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Hffi SCBAHTW TBIBU2ffE WEDXE6DAY MORNING. OCTOBER 7, 1896.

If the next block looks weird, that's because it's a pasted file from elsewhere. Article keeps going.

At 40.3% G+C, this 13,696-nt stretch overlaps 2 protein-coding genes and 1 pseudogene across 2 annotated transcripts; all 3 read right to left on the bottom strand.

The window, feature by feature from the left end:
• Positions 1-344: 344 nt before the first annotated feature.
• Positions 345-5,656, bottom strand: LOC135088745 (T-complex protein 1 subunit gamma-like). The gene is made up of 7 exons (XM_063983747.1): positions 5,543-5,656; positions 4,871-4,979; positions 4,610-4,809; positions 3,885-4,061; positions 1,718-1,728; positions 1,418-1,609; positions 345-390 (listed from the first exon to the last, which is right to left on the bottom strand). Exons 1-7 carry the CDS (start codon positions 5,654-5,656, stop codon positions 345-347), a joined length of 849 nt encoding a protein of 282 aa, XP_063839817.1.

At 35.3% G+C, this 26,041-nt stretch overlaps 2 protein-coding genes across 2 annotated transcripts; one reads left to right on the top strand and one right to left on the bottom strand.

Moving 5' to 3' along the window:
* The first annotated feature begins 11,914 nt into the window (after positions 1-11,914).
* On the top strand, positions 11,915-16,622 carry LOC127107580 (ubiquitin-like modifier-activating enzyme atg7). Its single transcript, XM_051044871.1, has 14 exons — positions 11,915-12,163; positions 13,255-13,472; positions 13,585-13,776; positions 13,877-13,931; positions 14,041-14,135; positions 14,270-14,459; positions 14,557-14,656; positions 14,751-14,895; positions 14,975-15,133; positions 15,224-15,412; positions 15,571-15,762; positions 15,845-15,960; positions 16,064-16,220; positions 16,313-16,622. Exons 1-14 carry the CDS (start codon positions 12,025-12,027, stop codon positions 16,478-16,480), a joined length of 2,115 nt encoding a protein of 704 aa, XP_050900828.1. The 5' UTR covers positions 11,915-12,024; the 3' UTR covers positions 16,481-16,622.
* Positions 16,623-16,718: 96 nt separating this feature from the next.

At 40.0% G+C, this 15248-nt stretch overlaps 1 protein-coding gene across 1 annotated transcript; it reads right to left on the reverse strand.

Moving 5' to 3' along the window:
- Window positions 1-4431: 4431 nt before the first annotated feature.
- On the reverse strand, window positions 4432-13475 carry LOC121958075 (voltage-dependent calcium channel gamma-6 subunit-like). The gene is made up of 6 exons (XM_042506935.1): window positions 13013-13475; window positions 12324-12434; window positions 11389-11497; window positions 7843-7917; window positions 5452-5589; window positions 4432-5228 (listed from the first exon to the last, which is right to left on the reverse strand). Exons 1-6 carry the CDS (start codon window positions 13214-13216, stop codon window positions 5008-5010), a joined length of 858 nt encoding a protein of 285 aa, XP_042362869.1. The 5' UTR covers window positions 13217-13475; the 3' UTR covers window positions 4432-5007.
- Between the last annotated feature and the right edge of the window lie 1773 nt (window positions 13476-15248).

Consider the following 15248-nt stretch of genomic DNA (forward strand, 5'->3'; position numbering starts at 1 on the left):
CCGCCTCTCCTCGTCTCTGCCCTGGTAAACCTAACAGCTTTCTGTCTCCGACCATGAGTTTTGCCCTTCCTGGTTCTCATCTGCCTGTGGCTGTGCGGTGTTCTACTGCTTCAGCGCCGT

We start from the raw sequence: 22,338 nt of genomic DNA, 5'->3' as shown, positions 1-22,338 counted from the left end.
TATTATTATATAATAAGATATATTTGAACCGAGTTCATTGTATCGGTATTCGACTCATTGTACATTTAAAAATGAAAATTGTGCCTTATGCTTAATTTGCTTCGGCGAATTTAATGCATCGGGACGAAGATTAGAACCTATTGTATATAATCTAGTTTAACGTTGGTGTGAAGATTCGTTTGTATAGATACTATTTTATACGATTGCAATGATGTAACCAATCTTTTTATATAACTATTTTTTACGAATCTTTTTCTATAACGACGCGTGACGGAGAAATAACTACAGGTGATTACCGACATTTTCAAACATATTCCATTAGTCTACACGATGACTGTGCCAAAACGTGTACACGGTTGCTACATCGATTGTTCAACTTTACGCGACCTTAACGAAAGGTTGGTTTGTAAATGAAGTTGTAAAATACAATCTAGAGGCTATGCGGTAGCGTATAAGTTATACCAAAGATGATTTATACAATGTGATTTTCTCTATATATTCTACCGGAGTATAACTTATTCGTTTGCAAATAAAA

? The Three;; 7 ) "rippndents.iy.'- v 1 AN INCIDENT OP C BYA CONAN DOYLE. .,. ,Aim.., -,MnAinM : : THE SOUDAN CAMPAIGN, f j (Copyright. 1834, by A. Conu Doyle.) PART I. There was only one little feathery rlump of lom jialniH in all that great wilderneHH or llu-k hooks ami oranice auuil. It stood high on the hank, and bflow (t the lrown Nile swirled awlftly towardH the -Amliitfol rutHruct, nttinK a little frill of foam round each of the iKiwUlent which Ht willed its aurface. Above, out of a naked blue ky. the aun wun beating down upon the xumi.anil up UKuin i'rum the Band under the brims of the tilth lialx of the horsemen with the wiii'chiiiK srlure of a blast furnace. It had linen so high that the Hhadows of the hoiDcs were no longer than them selves. "Whew!" cried Mortimer, mopping hlH forehetid, "you'd pay live shilling for tills at the huinniiim.i." "Preclwly," Haid Scott. "But you are not asked to ride twenty mllca in a Turkish bath with a lieid-Kluxa and a revolve, and u water-bottle and a whole Cliiistmus treeful of things tliiiiRlinK from you. The hothouse at Kew is. excellent us a conservatory, but not adapted for exhibitions upon the horizontal bar. I vote for a camp in the palm grove und a halt. until even ing.'" Mortimer rose on his stirrups and looked hard to the southwurd. Kvery where were the same blin k : burned rucks und deep orange wind. At one spot only an intermittent line uppeared DOWN THE AVTXmxa PATH THIS TRAIN WAS PICK I. Ml ITS WAY. to have been cut through the rugged spurs which ran down to the river. It was the bed of the old railway, long de stroyed by the Arabs, but now in pro cess of reconstruction by the advancing Kgyptians. There was no other sign of man's handiwork in all that desolate scene. "It's palm trees or nothing," said Scott. "Well, I suppose we must: and yet I grudge every hour until we reach the force up. What would our editors say it we were late for the action?" "My dear chut), an old bird like vnu doesn't need to be told that no sane modern general would ever attack until the press is up." "You don't mean that?" said young Anerley. "I thought we were looked upon as an unmitigated nuisance." " 'Newspaper correspondents and traveling gentlemen, and all that tribe of useless drones' being an extract from Lord Woseley's 'Soldier's Pocket Book. " cried Scott. "We know all about that, Anerley" und he winked behind his blue spectacles. "If there were going to be a battle we should very soon have an escort of cavalry to hurry us up. I've been In 15. and I never saw one where they had not ar ranged for a reporter's table." "That's very well: but the enemy may 'be less considerate," said Morti mer.. . "They are not strong enough to force a battle." , "A skirmish, then?" "Much more likely to be a raid upon the rear. In that ease we are Just where we should be." "So we are! What a score over Keuter's man up with the advance! Well, we'll outspnn and have our tiffin tinder the palms." There were three of them, and they stood for three Rreat London dailies. Keuter was thirty miles ahead; two evening pennies upon camels were twenty miles behind. And among them they represented the eyes and the ears of the public the great silent millions and millions who had paid for every thing and who waited patiently to know the -result of their outlay. They Were remarkable men, these body-servants of the press; two of them already veterans in the camps, the other setting out upon his first cam paign, und full of deference fur his fa mous comrades. This first - one, who had Just dis mounted from his bay polo-pony, was Mortimer, of the Intelligencer tall, straight and hawk-faced, 'with kharkl tunic and riding breeches, drab putties, a scarlet cummerbund, and a skin tanned to the red of a Scotch flr by sun und wind, and mottled by the mos miitn and the ttand lly. The other small, quick, mercurial, with blne black curling' beard and hair, a fly switch forever flicking in his left hand was Scott, of the Courier, who hud come through more dangers nnd brought ofT more brilliant scoops thun any nmn in the profession, save the eminent Chandler, now no longer In a condition to take the field. They were a singular contrast, Mortimer and Kcott. and It was in their differences that the secret of their close friendship-lay." Kach dovetailed, into the other. The strength of each was in the .other's weakness. Together they formed a perfect unit Mortimer was Saxon slow, conscientious and delib erate; Scott was Celtic quick, happy-go-lucky and brilliant. Mortimer was the, more solid, Scott the more attrac ting. Mortimer was the deeper think er. Scott the brighter talker. Hy a curious coincidence, though each had seen much of warfare, their campaigns had never coincided. Together they covered all recent military history. Scott hud done Plevna, the Shlpka, the Zulus. Egypt. Suakim; Mortimer had seen the Hoer war, the Chilian, the Mulgarla and Servian, the Gordon' re lief, the Indian frontier, Brazilian re bellion and Madagascar. This Intimate personal knowledge gave a peculiar flavor to. their talk. There was none of the second-hand surmise and conjec ture which forms so much of our con versation; it was all concrete and final. The speaker had been there, had seen it. and there was an end to It. In spite of their friendship there was the keenest professional . rivalry be tween the two men. Either would, have sacrllced himself to help his compan ion, but 'either would also have sacri ficed his' companion to heln his paper. Never did a Jockey yearn for a winning ninunuas keenly as each of them longed to have a. full column in a morning edi tion whilst every other daily was blank. They -were perfectly frank about the matter.' Each professed himself ready to steal' a march on his neighbor, and each recognized that the other's duty to his employer was far higher than any personal consideration. The third man was Anerley, of the Gazette young, inexperienced and rather simple-looking. 1 He had a droop of the Hp which some of his more Inti mate friends regarded as a libel upon his character, and his eyes were so slow and so sleepy that they suggested an affectation. A leaning toward soldier ing had sent him twice to autumn ma neuvers, and a touch of color In his descriptions had induced the proprie tors of the Guzette to give him a trial as a war special. There was a pleasing diffidence about his bearing which rec ommended him to his experienced com panions, and if they had a smile some times at his guileless ways, it was southing to them to hnve a comrade from whom nothing was to he feared. From the duy that they left the tele graph wire behind them nt Sarins, the man who was mounted upon a K. guinea 34 Syrian was delivered over into the hands of the owners of the two fastest polo ponies that ever shot down the Uheslreh ground. The three hud dismounted nnd led their beasts under the welcome shade. In the brassy yellow glare every branch above threw so black and solid a shadow that the men involuntarily raised their feet to step over them. "The palm makes an excellent hnt rnck," said Scott, slinging his revolver and his water-bottle over the little upward-pointing pegs which bristled from the trunk, "As a shade tree, however, it isn't an unqualified success. Curious tliut In the universal adaption of means to ends something a little less flimsy could not have been devised for the tropics." "Like the banyan in India." "Or the fine hardwood trees in Ashan lee. where a whole regiment could pic nic tinder the shade." "The teak tree isn't bad In Iturmah either, liy Jove, the baccy has all come loose In the saddle bag! That long-cut mixture smokes rather hot for this cli mate. How about the baggies, Aner ley?" "They'll be here in five minutes." Down the winding path which curved among the rocks tile little train of) bag-gage-cami'ls was daintily picking its way. They came mincing and undulat ing along, turning their heads slowly from side to side with the air of self conscious woman. In front rode the three Berberee body-servants upon donkeys, and behind walked the Aral) camel boys. They had been traveling for nine long hours, ever since the lirst rising of the moon, at the weary camel drug of two and a half miles'an hour, but now they brightened,-both beasts and men, at the sight of the grove and the riderless horses. In a few minutes the loads were unstrapped, the animals tethered, a lire lighted, fresh water car ried up from the river, ami each camel provided with his own little heap of tilibln laid in the center of the table cloth, without which no well-bred Ara biun will condescend to feed. The daz zling light without, the subdued half tones within, the green palm-fronds outlined against the deep blue sky, the tutting sllent-footuil Arab servants, the crackling of sticks, the reek of a light ing tire, the idacid supercilious heads of the camels, they all come back In their dreams to those who have known them. Scott was breaking eggs into a pan and rolling out a love-song in his rich deep voice. Anerley, with his head and two arms buried In a deal packing-case, was working his way through strata of tinned soups, bully beef, potted chick en and sardines to reach the Jams which lay beneath. The conscientious Morti mer, with his notebook upon his knee, was jotting down what the railway en gineer had told him at the line end the day before. Suddenly he raised his eyes and saw the man himself on his rhestnut pony, dipping and rising over the broken ground. "Hullo, here's Merry weather!" "A pretty lather his pony Is in! He's had her at that bard gallop for hours by the look of her. Hullo, Merryweath er. hullo!" The engineer, a small compact man with a pointed red beard, had made as though he would ride past their camp without word or halt. Now he swerved, and easing his pony down to a canter, he headed her towards them. "For God's sake, a drink !" he croaked. "My tongue is stuck to the roof of my mouth." Mortimer ran with the water-bottle, Scott with the whisky Hash, and Aner- "FOR GOD S SAKE, A DRINK!" HE CHOAKKD. ley with the tin pannikin. The engi neer drank until his lireuth fulled him. "Well. I must be ofi", suid he. strik ing the drops from his red mustache. "Any news?" "A hitch In the railway construction. I must see the general. It's the devil not having a telegraph." "Anything we cun, report?" Out came three notebooks. "I'll tell you after I've seen the gen eral." "Any dervishes?" ; "The usual shaves. Hud-up, Jinny! Good-by," With a soft thudding upon the sand and a clatter among the stones, the weary pony was off on his journey once more. PART It. "Nothing serious,. I suppose?" said Mortimer, starting after him. "Deuced serious," cried Scott. "The ham and eggs are burned! No it's all right saved, and done to a turn! Pull the box up, Anerley. Come on, Mor timer, stow that notebook! The fork is mightier than the pen just at present. What's the matter with you, Anerley?" "I ws wondering whether what we have just seen was worth a telegram." "Well, It's for' the proprietors to say If it's worth It.- Sordid money consid erations are not for us. We must wire about something Just to Justify our kharkl coats and our putties." "Rut what Is there to say?" Mortimer's long austere face broke Into a smile over the youngster's inno cence. , "It's not quite usual In our profession to give each other tips," said he. "How ever, as my telegram la written, I've no objection to your reading -It. You may be sure that I would not show It to you if it wore of the slightest importance." - Anerley took up the slip of paper and read: "Merryweather obstacles stop jour ney confer general stop nature difficul ties later stop rumors dervishes." "This is very condensc-d," said Aner ley, with wrinkled brows. . "Condensed!" cried Scott. "Why, it's sinfully garrouloua. If my old man got a wire like that his language would crack the lamp shades. I'd cut out half this for example, I'd have out 'journey,' and 'nature,' and 'rumors.' But my old man would make a ten-line paragraph of it for all that." "How?" "Well, I'll do it myself just to show you. Lend me that stylo." He scrib bled for a minute in his notebook. "It works out somewhat on these lines: " 'Mr. Charles H. Merryweather, the eminent railway engineer, who is at present engaged in superintending the construction of the line from Sarras to the front, has met with considerable obstacles to the rapid completion of his important task' of course the old man knows who Merryweather Is, and whut he is about, so the word 'obstacles' would suggest all that to blm. 'He has today been compelled to make a Jour ney of forty miles to the front in order to confer with the general upon the steps which lire necessury in order to facilitate the work. Further particu- "HOWS THAT?" CRIED SCOTT. lnrs of the exact nature of the diffi culties met with will be made public at a later date. All Is quiet upon the line of communications, though the usual persistent rumors of the presence of dervishes in the eastern desert con tinue to circulate. Our Own Corres pondent.' . . "How's that?" cried Scott,. triumph antly, nnd his white teeth gleamed sud denly through his black beard." That's the sort of llapdoodle for the dear old public." , "Will it Interest them?" , "Oh, ' everything interests them. They want to know all about It! and they like to think that there is a man who Is getting a hundred a month sim ply in order to tell it to them." "It's very kind of you to teach me all this." "Well, it Is a little unconventional, for after all we are here to score over each other If we can. There are no more eggs, and you must take it out in jam. Of course, us Mortimer says, such a telegram as this Is of no Importance one way or another except to prove to the otllce that we are in the Soudan nnd not at Monte Carlo. Hut when it comes to serious work It must be every man for himself." "Is that quite unnecessary?" "Why, of 'course It Is." "I should have thought If three men were to combine and to share their news, they would do better thnn if they were each to act for themselves;' and they would have a much pleasanter time of it." The two older men sat with their bread and jam in their hands, and an expression of genuine disgust upon their faces. "We are not here to have a pleasant time," said Mortimer, with a flash through his glasses. "We are here to do our best for our papers. How can they score over each other If we do not do the same? if we all combine we might as well amalgamate with Keuter at once." "Why, it would take away the whole glory of the profession," cried Scott. "At present the smartest man gets his stuff first on the wires. What induce ment is there to be smart if we all share and share alike?" "And at present the man with the best equipment has the best chance," remarked Mortimer, glancing across at little Syrian gray. "Tht Is the fair re the shot-like polo-ponies and the cheap ward for foresight and enterprise. Every man for himself, and let the best man win." "That's the way to find who the best man is. Look at Chandler. He would never have got his chance If he had not played always off his own bat. -You've heard how he pretended to break his leg, sent his fellow-correspondent off for the doctor, and so got a fair start for the telegraph office." "Do you mean to say that was legit imate. "Everything Is legitimate. It's your wits against wits." "I should call it dishonorable." "You may call it what you like. Chan dler's paper got the battle and the oth ers didn't. It made Chandler's name." "Or take West lake," said Mortimer, cramming the tobacco into his pipe. "HI Abdul, you may have the dishes! Westlake brought his stuff down by pretending to be the government cour ier, and using the relays of government horses. Westlake's paper sold half a million." Is that legitimate also?" asked Aner ley, thoughtfully. "Why not?" "Well, It looks a little like horse stealing and lying." "Well, I think I should do n llltle horse stealing and lying if 1 could have u. column myself in a luidun daily. What do you say, Scott?" "Anything short of manslaughter." "And I'm not sure that I'd trust you there. "Well, I don't think T should be guilty of newspuper-man-slaughter. That I regard n distinct breach of professional etiquette. But if uuy out sider comes between a highly charged enrrosnondent und an electric wire he does it at his peril. .My denr Anerley, I tell you frankly that If ynt are go ing to handicup yourself wiih scruples you may Just as well be In Fleet street as in the Smidun. Our life is irregular. Our work has never been systemlzed. No doubt It will be some duy, but the time is not yet. Do whut you can and how you cun, nnd be first on the wires; that's my advice to you: and also that when next you come uoou a campaign you bring with you the best horse that money can buy. Mortimer may beat me or I may beat Mortimer, but at least we know that bet ween, us we have the fastest ponies In the coun try. We have neglected no chance." "I am not so certain of that." said Mortimer, slowly, "i'ou are aware, of course, .that though a horse beats a camel on twenty miles, a camel beats a horse on thirty." "What! One of these camels?" cried Anerley, in astonishment. The two seniors burst out laughing. "No, no; the real high-bred trotter the kind of beast the dervishes ride when they make their lightning raids." "Faster than a galloping horse?" "Well, it tires a horse down. It goes the same gait all the way, and it wants neithr halt nor drink, and it takes rough ground much better than a Lhorse. They used to have long dis tance jaces at nana, ana tne camel always won at thirty." "Still, we need not approach our selves, Soott, for we are not likely to have to carry a thirty-mile message. They will have the old telegraph next week." i "Quite so. ;But at the present mo ment" . "I know, my dear chap; but there Is no motion of urgency before the house. Load, baggies at five o'clock; so you have Just three hours clear. Any sign of the evening pennies?" Mortimer swept the norther horl son with his binoculars. "Not In sight yet." "They are quite capable of traveling during the heat of the day. Just the sort of thing evening pennies would do. Take 'care of your' match. Anerley. These palm groves go up like a pow der magazine if you set them alight. By-by." The two men crawled under their mosquito nets and sank Instantly Into the easy sleep of those whose lives are spent in the open. Young Anerley stood with his back against a palm tree and his briar be tween his lips thinking over his advice which he had received. After all, they were the heads of the profession, these men, and It was not for him, the new comer, to reform their methods. If they served their papers in this fashion then he must do the same. They had at least been frank and generous in teaching him the rules of the game. If it was good enough for them, it wus good enough for him. It was a broiling afternoon, and those thin frills of foam round the black glistening necks of the Nile bowlders looked dclightrully t-uol und alluring. Hut it would not be isafe to bathe for some hours to come. The air shim mered and vibruted over the baking stretch of sand and rock. There was not a breath or wind, and the droning und pitting of the Insects inclined one for sleep. Somewhere above a hoopoe was calling. Anerley knocked out Ills ashes und was turning toward his couch, when his eye cuught something moving In the desert to the south. It wus a horseman riding towards theiH us swiftly as the broken ground would permit. A messenger from the army, thought Anerley; nnd then as he watched, the sun suddenly struck the mull on the side of bis head, and his chin flamed Into gold. There could not be two horsemen with lieurds of such u color. It was Merryweather, the en gineer, and he wus returning. Whut on earth was he returning for? He hud been so keen to see the general, and yet he was coming buck with his mission unaccomplished. Wus it that his pony wus hopelessly foudered? It. seemed to be moving well. Anerley picked up Mortimer's binoculars, und a foam spnttered. horse and a weary koorbush crncking man came cantering up the center of the field. There was noth ing in his appearance to explain the mystery of his return. . Then as he watched them they dipped down into a hollow and disap peared. He could see that it was one of those narrow khors which led to the river, and he waited, glass in hand, for their immedinte reappearance. But minute passed after minute, and there was no sign of them. Thut narrow gul ly appeared to have swallowed them up. And then with a curious gulp and start he saw a little gray cloud wreathe Itself slowly from among the rocks and drift in a long, hazy shred over the des ert. In an instant he had torn Scott and Mortimer from their slumbers. "Get up, you chaps!" he cried. "I believe Merryweather has been shot by dervishes." Concluded In Tomorrow's Tribune. The Certainty of McKinley's election Is already apparent in the general feeling of security with which our energetic merchants are increasing their ad vertising space. The use of our columns is dully growing more valuable to the enterprising mer chant, owing to its growing circu lation. All branches of our busi ness has felt the effect of renewed confidence. Are you sharing its ad vantages? Ithfiiiiintisiii Relieved in .1 Honrs. "MYSTIC CURE" for RHEUMA TISM and NEURALGIA relieves In three hours. Its action upon the sys tem Is marvelous and mysterious. It removes at once the cause and the dis ease quickly disappears. The first dose great benefits. 7;"i cents. Sold by Carl Lorenz, druggist, 41S Lackawanna ave nue, Scranton. " SCRAtlTOtIS GREATEST HOME-FURNISHERS. A SLICE FOR EVERY CRIMP. VERY 0E knows how difficult it is to cut bread properly and so it uneven iu thickness and look crimps or corrugation in crust of our loat acts us guide for the knife and the result is beautiful and uniform slices. The Quaker puts' that delicious crisp crust over the whole surface of the loaf you know how well we all appreciate it. Bread so baked stay s moist, because the moisture is shut in bv an all-over crust There is no heel to this loaf because it can't lop over the pan as in the case of all open pans. The crust does not crack as in the old-fashioned kind, which allows the moisture to slowly evaporate and leaves the loaf dry and unpalatable. Quaker bread will not burn. Two pans in one. Any two halves of the Quaker pans will fit together forming a complete round. Can be used as a cake baker, and for making gingerbread Is simply perfection. FOOTE LINCOLN ANDlbOUGLAS v AT KNOX COLLEGE i Celcbratioa ol the Aaniversay of Their Great Debate A HISTORY OF THE GREAT MEETING Exercises Will Be Held This Week by Kaoi College, and Caauncey M. De yew Will Be the Orntor--Ex-Sccrc-tary Lincola Will Also Be Present and Make an Address. Galesburg, 111., Oct. 6. The celebra tion next week by Knox college of the anniversary of the debate In Galesburg, Oct. 7. 1858, between Abraham Lincoln and Stephen A. Ixmglus, on the occa sion of their joint canvass of the slate for the United States senutorshlp. will lie one f lb,- most Interesting events of a political character of recent yeurs. The purpose is to ndlicre to us many details of the origlnul us possible. The exercises will be held oil the east side of Knox college and will begin at two o'clock in t he uf ternoon. Dr. t'huuncey M. Hepew, of New York will deliver the oration, and Robert T. Lincoln, son fit the dead president, and ex-Governor Horace Holes, of lowu, und other, dis tinguished men w ill give addresses. Debates by Lincoln and Douglus hud already taken place at Ottawa, Free port, .lonesboin and t'hurleston, und the public mind hud been remurkubly quickened by these oratorical combats. Knox county had shown a ureal chiinge against Democratic sentiment. . The president's mesmige on the Kansas question had been indorsed by the ad ministration's followers, who were call ed "National Democrats," a title that has a striking resemblance to (he name by which are known today the gold Democrats whfi nominated Generals l'nlmer und lluckner, and who are de fenders of the Cleveland administra tion. Douglas was the leader In t lu light against the position taken by President Huchanan. So rapid was the. growth of Republican sentiment that the formerly strong Democratic strong holds were showing decided Itepu Mi cun leanings. The even division of sentiment thus made the debates in tensely Interesting, as a change here and there of a few votes, it was thought would change the result. The people were In a frame of mind to receive with greut interest the announcement of the debute, which rend as follows: "JOINT POLITICAL DISCUSSION , BETWEEN HON. A. LINCOLN AND JUDGE DOUGLAS ON THURS DAY NKXT. "Let there be a grand rally of Repub licans, National and Douglas Demo crats and men of all shades of political sentiment, on the 7lh Inst., to hear the discussion between the little giant and the big giant, announced above. The latch-string of the Galesburg people will be out and preparations made to entertain a crowd, The railroads will carry at half fare." The weather was very tinpropltious. It had rained the day before, and a sharp frost had followed, bringing a chilling northwest wind that tore ban ners to tatters and blew Blgns all over the mreet. Despite the elements the people (locked in from the country. Mr. Lincoln reached Galesburg at 11.30 o'clock from Knoxvllle, and was met a mile from the square by a dele gation of Galesburg citizens. At noon the Republicans of the city, accomp anied by a splendid band, a large num ber of ladles on horseback, beautifully attired, and three military companies, met Mr. Lincoln. Each of the ladies on horseback was accompanied by a gentleman also mounted, and this fine equestrian feature of the parade elicit ed general admiration. The military was known as the Light Guards. When Lincoln reached the main street of the city the companies fired a salute. He was then escorted to the home of Hen Plain, $12; Full Nickel, $14. This Radiator is Beautiful in Design and Appearance. In the Kadiutors e (let the Benefit of the Heat Near the Hour. This is Nut found in Other Styles of Oil Heaters. Removable fop Slid ing Tubes Quick to Liqht Easy to Ke-'ich Always Keady At a (lance Advantages Seen in This Radiator Nut to lie round in Any Other Oil Heater. Every Radia tor Has a Holler Pun. will not be badly. The THE NEW STERLING RANGE. Has shown tbo world what ean be accomplished by usiug the 1)01. For over a year we have been giving a scries of baking exhibits throughout the country, using an entire birrel of flour, and baking over 250 or more loaves of perfect bread light, well browned aud with a delicate crust each loaf weighing 1 1-4 pounds. Less than one hod of coat is used, yef a continuous tire is main tained with never more than three inches of fuel In the fire box at one time. Other manufacturers, who dared not accept our J 1,000 challenge to a public baking contest, are now trying to imitate our range, our bakes and our pile of bread. They are only Imitators, however, while we are the Originators. The Sterling "HAS NO EQUAL" &.SHE ry R. Sanderson. 'whose' guest he was for the day. ., '.. DOUGLAS FIRST TO ARRIVE. ' Mr. Douglas arlrved at M) a. in. and was also received by large delegations. The debate took place at 2 p. m, at the college park. The Intention was to have the speaking in the public square, but the cold and pitiless wind forced those in charge to seek a place where there would be shelter from the gale. The platform was erected at the south end of the east side of Knox college. It was gayly decorated with Hags and streamers, and Immediately over it was a banner, inscribed "Knox College for Lincoln." The two debaters .were driven side by side In equipages drawn by four horses to the college, and were accompanied there by the military, and a large delegation of horsemen and of people on foot. An Immense aud ience had assembled an hour or more before the speaking. Estimates have fixed the number at 20.000 to 2",000. Not only were the grounds densely packed, but the roof of the dormitory building east of the college was black with people. The opening was very simple and In formal. Ex-t'ongressinan James Knox presided. Mr. Douglas hud the open ing, one hour in length; Mr. Lincoln followed 111 a speech one and one half hours long; .Mr. Douglas' rejoinder wus half un hour long. The opening by Mr. Douglas was one of the most aggreslsve and personal of the series. He seemed to realize that Mr. Lincoln's fileuds were in the us ceiijlencv and that it wus necessary to put him nt a disadvantage. He therefore boldly accused Mr. Lincoln of Insincerity, of being one thing In one part of the state and unolher In the oilier: of being a policy man and of not being an nut-aud-oiit ubollt ionist. lie then defended bis own acts us national und patriotic, while to Mr. Lincoln lie ascribed sectionalism and a lack of patriotism. He dwelt particularly on Mr. Lincoln's declaration Unit a "house divided against Itself cannot stand." As one rends Douglas' address this day he is struck by Its cleverness und udriolness. ANXIETY OF LINCOLN'S FRIENDS Mr. Lincoln's reply was awaited with anxiety.- The thousands who had never heard him were wondering how he would answer the charges and Insimial ion made against him charges supported hy quotations from Mr. Lincoln's own speeches. Hut with the first sentence the anxiety uppears to have been swept away. It was followed by laughter und cheers. Step by step Mr. Lincoln proceeded, clearing away the doubts which Mr. Douglas had raised. Wit. sarcasm, ridicule, was poured upon the head of Mr. Douglas, who with his broad-brimmed while hat on his head und his overcoat about him, sat smok ing a cigar and looking over the cheer ing and excited crowd. Lincoln seemed the personification of good nature, even when he was the most severe. On Douglas' face appear ed a scowl as the keen blade of his wit was driven home. Mr.. Lincoln took the offensive. He, too, became person al. He accused Douglas of being a party to the foregolmr of resolutions and in detail described the whole trans action. Then he proved that Douglas was sectional. To Douglas' assertion that he dfd not care whether slavery was voted up or down he made a crush ing and eloquent reply. He arose to a higher level and pictured Douglas as trying to put out the moral lights of the people and as trying to perpetuate slavery. It was then he made the most of -the moral advantage on his side. From all parts of the audience came cheers and cries of encourugement, DOUGLAS ANGERED BY LINCOLN. AVhen Mr. Douglas arose to reply he was under much excitement. He con sumed some time in replying to the charges and caused some excitement by asking if Mr. Lincoln desired to push the matter to the point of personal difficulties. Mr. Lincoln's coolness saved trouble. When the debate ended partisans on both sides claimed the day for their respective champions. Still, even the Democrats admitted that Mr. Lincoln in the moral argument, in his powerful appeal to the consciences of the peo ple, had gained an advantage. They were .forced to concede that Douglas, l I SILVER STERLING Bate Burning Hester. m co. with all his topic and eloquence, waa on the wrong side. : ' Mr. .Lincoln, as a speaker, surprised the people. That he had such gifts as an orator was not known to them. It Is said that on this occasion his voice was remarkably clear and agreeable. It was heard easily by those on the out skirts of the crowd. His gestures were appropriate. His great earnestness ImiH-essed all hearers. Judge Douglas' style was heavy, slow, ponderous and lulwred. His utterance was thick and the words far apart. His voice lacked carrying power. Ha showed the effects of the fatigue of the campaign, while his opponent wa fresh and vigorous. AFTER THE JOINT DEBATE. After the debate Mr. Douglas toofc tea at the home of Judge Lamphere. The children were in- awe. They thought that their father. was enter taining one who might be a futura president of the United States. Thel( fear was dispelled by the easy and cor-, dial manner of the Judge, who kissed, them and chatted pleasantly with them. Disregarding the display of food on the table. Douglas called for one of Mrs. l.aiuphere's mince pies, of which he was very fund, und this, with a cup of coffee, was bis supper. In the even lug he- returned to the Boiiney lions and there held a consultation with thtl I lemocra t lu leaders. Mr. Lincoln wus driven buck to Mr Sanderson's home. The desire to seH him amounted to a crush und he wad forced back into a corner, where ho re-, muined, greeting newcomers. His stay ut that Inline was enlivened by many pleasant incidents which are now treas tired memories. This debute made it deep Impression on Hie peonle of Knox county. It showed that sooner or later there must come un end of slavery or un end to five institutions. The crisis came more quickly than they expected and it is remembered gratefully that when It did come Mr. Lincoln had no more slucero friend thuu Stephen A. Douglas. MEN WHO HEARD THE DELI A TEL Among those who heard the debute I hut day were Col. Clark 10. Curr, Chief Justice A. M. Craig, of the Illinois su prcme court, KlWiurd Whiting, ex Congressniun John II. Lewis, Howard Kno-.vles und W. S. Gule. There werq many others who huve since uttulneil much more thun local fame. On the state ticket that year Newlort Halenian. president emeritus of Knox: college, wus u cundidute for slate su perinlendent of public instruction. K. It. illtt reported the debute! The Chi cago Press and Tribune and the Knox villi- Republican printed steuographlo reports of the speeches. The oration of the coming celebra tlon will be delivered by Chuuncey M. Depew, of New York. Robert T. 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